Feeling anxious or on edge? Flavonoid-rich foods could help.
Benzodiazepines (like Valium) are well-known drugs to help people to feel calmer through their sedating, hypnotic, anti-anxiety, muscle-relaxant effects.
As it turns out, certain members of the class of phytochemicals called flavonoids seem to work similarly to benzodiazepines. A flavonoid called amentoflavon(e) was found to be as potent as Valium in binding to certain brain receptors.
Anti-anxiety drugs have many side effects, like sedation, amnesia and ataxia, which is why some researchers are exploring safer options.
Overall, cell and animal research has shown that flavonoids found in foods and herbs may have beneficial effects for brain and nerve health.
We still don’t know whether these results translate to humans, but until we know the definitive answer, it might be worthwhile to get more foods containing flavonoids in your everyday diet.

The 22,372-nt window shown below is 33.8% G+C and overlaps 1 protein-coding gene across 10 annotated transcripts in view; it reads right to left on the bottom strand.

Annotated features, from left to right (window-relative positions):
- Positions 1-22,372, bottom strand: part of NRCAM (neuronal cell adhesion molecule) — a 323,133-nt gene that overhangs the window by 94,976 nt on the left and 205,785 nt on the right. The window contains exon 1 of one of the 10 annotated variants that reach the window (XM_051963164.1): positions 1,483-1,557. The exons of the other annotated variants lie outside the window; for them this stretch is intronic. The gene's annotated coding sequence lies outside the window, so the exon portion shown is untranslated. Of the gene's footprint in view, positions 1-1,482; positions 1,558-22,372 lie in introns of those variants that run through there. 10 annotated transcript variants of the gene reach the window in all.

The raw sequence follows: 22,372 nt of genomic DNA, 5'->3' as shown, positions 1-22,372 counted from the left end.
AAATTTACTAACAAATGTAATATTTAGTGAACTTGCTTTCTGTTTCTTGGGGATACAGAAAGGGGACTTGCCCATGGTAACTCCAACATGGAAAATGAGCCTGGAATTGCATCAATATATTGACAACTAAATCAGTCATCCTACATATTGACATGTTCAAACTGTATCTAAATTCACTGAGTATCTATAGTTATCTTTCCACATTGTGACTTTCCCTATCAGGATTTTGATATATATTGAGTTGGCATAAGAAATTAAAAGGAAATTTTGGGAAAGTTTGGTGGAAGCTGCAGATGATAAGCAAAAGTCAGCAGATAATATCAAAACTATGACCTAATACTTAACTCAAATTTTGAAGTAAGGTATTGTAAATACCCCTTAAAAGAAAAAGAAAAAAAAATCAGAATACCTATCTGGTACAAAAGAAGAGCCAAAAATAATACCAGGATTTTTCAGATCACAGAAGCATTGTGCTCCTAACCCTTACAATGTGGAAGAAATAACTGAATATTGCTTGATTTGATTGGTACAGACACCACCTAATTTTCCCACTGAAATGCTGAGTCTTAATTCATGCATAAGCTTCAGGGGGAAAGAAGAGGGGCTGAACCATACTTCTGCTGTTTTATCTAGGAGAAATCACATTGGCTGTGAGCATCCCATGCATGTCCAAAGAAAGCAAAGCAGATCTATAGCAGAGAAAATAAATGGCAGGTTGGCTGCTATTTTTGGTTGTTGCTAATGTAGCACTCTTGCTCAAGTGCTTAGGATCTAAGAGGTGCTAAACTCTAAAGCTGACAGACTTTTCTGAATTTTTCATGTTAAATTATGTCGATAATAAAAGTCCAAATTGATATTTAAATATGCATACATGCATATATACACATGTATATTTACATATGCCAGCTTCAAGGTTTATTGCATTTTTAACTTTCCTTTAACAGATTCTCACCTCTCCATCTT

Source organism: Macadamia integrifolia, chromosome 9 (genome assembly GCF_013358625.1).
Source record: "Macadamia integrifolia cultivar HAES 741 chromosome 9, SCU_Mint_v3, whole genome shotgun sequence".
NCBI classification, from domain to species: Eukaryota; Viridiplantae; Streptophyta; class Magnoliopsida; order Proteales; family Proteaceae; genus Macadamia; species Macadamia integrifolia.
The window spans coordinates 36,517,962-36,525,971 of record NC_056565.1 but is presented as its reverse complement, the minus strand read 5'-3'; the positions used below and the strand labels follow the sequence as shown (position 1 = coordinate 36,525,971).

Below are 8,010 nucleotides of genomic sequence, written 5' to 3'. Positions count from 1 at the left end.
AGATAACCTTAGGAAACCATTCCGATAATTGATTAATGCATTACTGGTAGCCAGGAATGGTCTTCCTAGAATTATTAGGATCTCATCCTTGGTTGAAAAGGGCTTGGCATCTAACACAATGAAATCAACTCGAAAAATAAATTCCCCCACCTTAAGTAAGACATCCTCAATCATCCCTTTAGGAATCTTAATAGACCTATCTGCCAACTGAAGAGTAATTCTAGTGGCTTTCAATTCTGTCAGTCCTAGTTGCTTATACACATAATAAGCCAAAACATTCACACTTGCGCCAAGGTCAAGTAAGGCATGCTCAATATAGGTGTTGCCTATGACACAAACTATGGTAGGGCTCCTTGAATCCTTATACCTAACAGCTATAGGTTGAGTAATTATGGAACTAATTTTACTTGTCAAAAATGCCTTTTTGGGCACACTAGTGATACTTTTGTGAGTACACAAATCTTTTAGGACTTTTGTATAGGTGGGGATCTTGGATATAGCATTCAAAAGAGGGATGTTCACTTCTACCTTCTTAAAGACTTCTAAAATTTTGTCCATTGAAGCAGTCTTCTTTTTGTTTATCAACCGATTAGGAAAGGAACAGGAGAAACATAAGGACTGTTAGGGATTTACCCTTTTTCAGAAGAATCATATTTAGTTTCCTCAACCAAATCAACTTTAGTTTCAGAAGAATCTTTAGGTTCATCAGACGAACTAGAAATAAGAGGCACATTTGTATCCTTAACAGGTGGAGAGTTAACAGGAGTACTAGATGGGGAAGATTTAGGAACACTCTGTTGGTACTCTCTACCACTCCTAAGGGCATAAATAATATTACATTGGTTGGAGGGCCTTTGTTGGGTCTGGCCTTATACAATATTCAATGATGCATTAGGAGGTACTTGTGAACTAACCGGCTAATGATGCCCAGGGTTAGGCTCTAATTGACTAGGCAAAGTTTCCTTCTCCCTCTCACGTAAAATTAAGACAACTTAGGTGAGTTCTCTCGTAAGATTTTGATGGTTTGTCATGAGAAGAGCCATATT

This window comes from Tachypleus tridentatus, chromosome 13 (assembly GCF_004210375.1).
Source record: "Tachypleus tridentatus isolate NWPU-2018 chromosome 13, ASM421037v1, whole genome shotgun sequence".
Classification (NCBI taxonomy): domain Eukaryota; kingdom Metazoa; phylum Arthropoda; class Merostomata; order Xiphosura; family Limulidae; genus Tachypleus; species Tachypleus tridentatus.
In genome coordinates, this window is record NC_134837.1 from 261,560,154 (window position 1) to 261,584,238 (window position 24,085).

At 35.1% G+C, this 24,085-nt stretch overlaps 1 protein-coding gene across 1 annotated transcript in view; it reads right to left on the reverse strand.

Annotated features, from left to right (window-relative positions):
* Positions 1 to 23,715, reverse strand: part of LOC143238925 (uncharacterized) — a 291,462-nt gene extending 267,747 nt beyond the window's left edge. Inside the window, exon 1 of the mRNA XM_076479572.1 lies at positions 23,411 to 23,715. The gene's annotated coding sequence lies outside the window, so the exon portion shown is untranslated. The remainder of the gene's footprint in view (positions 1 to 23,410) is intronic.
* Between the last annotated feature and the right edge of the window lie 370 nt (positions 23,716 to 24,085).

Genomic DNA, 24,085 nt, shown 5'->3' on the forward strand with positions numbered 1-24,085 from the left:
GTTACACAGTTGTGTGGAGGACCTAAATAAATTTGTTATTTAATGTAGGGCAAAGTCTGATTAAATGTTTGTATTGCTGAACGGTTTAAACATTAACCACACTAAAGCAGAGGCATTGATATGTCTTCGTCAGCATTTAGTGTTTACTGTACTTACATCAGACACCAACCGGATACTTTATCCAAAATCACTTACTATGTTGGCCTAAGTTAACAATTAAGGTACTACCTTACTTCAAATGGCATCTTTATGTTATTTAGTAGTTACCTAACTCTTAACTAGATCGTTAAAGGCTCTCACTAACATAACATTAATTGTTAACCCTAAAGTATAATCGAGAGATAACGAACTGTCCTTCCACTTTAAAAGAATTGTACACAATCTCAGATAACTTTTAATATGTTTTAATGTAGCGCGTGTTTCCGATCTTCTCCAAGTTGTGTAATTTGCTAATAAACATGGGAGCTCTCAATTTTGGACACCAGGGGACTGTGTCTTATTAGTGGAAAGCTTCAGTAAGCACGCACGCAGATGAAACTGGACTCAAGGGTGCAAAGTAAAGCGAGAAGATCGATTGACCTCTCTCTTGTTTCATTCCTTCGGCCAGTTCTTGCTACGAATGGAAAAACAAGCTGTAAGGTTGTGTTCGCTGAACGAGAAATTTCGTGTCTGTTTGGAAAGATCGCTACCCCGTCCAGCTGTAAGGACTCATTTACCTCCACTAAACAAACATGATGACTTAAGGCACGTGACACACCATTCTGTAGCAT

Here are some examples of the foods highest in flavonoids:
- Cacao beans
- Black raspberries
- Unsweetened cocoa
- Carob flour
- Green tea
- Black tea
- White Tea
- Concord grapes
- Mustard greens
- Acai berries
Deanna Minich, Ph.D., IFMCP is a nutrition professional and functional medicine doctor. She has a master's in human nutrition and metabolism from the University of Illinois at Chicago and doctorate in medical science and nutrition from the University of Groningen in the Netherlands. She has a wide range of experiences in the health field, including working in clinical practice, with food and lifestyle medicine, at dietary supplement companies, and teaching at universities and health institutes.
She has written four books on healing, food, and personal growth. She created the Food & Spirit program, to radically shift people’s relationship with food, eating, and living, and the Certified Food & Spirit Practitioner Program, to equip practitioners with a structured framework for bringing together the rainbow-colored seven aspects of the self in the therapeutic encounter for optimal healing.